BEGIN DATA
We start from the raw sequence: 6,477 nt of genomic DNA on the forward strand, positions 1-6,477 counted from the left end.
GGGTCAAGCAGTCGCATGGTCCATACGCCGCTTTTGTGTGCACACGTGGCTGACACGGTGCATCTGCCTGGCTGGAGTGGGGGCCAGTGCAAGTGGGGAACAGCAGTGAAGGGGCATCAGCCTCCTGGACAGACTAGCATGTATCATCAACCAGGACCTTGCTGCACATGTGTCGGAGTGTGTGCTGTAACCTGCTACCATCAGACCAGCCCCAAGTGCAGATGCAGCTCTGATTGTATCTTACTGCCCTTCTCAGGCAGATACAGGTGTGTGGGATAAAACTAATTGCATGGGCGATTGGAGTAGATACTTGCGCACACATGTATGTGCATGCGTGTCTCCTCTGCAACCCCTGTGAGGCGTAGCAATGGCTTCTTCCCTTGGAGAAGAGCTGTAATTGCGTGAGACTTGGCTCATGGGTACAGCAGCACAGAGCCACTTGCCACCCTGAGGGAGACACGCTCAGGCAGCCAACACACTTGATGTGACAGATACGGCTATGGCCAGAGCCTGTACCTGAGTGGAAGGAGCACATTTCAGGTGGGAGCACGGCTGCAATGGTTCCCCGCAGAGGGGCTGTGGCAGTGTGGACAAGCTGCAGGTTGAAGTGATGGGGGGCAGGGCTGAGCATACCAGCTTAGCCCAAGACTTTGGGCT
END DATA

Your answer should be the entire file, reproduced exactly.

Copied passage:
We start from the raw sequence: 6,477 nt of genomic DNA on the forward strand, positions 1-6,477 counted from the left end.
GGGTCAAGCAGTCGCATGGTCCATACGCCGCTTTTGTGTGCACACGTGGCTGACACGGTGCATCTGCCTGGCTGGAGTGGGGGCCAGTGCAAGTGGGGAACAGCAGTGAAGGGGCATCAGCCTCCTGGACAGACTAGCATGTATCATCAACCAGGACCTTGCTGCACATGTGTCGGAGTGTGTGCTGTAACCTGCTACCATCAGACCAGCCCCAAGTGCAGATGCAGCTCTGATTGTATCTTACTGCCCTTCTCAGGCAGATACAGGTGTGTGGGATAAAACTAATTGCATGGGCGATTGGAGTAGATACTTGCGCACACATGTATGTGCATGCGTGTCTCCTCTGCAACCCCTGTGAGGCGTAGCAATGGCTTCTTCCCTTGGAGAAGAGCTGTAATTGCGTGAGACTTGGCTCATGGGTACAGCAGCACAGAGCCACTTGCCACCCTGAGGGAGACACGCTCAGGCAGCCAACACACTTGATGTGACAGATACGGCTATGGCCAGAGCCTGTACCTGAGTGGAAGGAGCACATTTCAGGTGGGAGCACGGCTGCAATGGTTCCCCGCAGAGGGGCTGTGGCAGTGTGGACAAGCTGCAGGTTGAAGTGATGGGGGGCAGGGCTGAGCATACCAGCTTAGCCCAAGACTTTGGGCT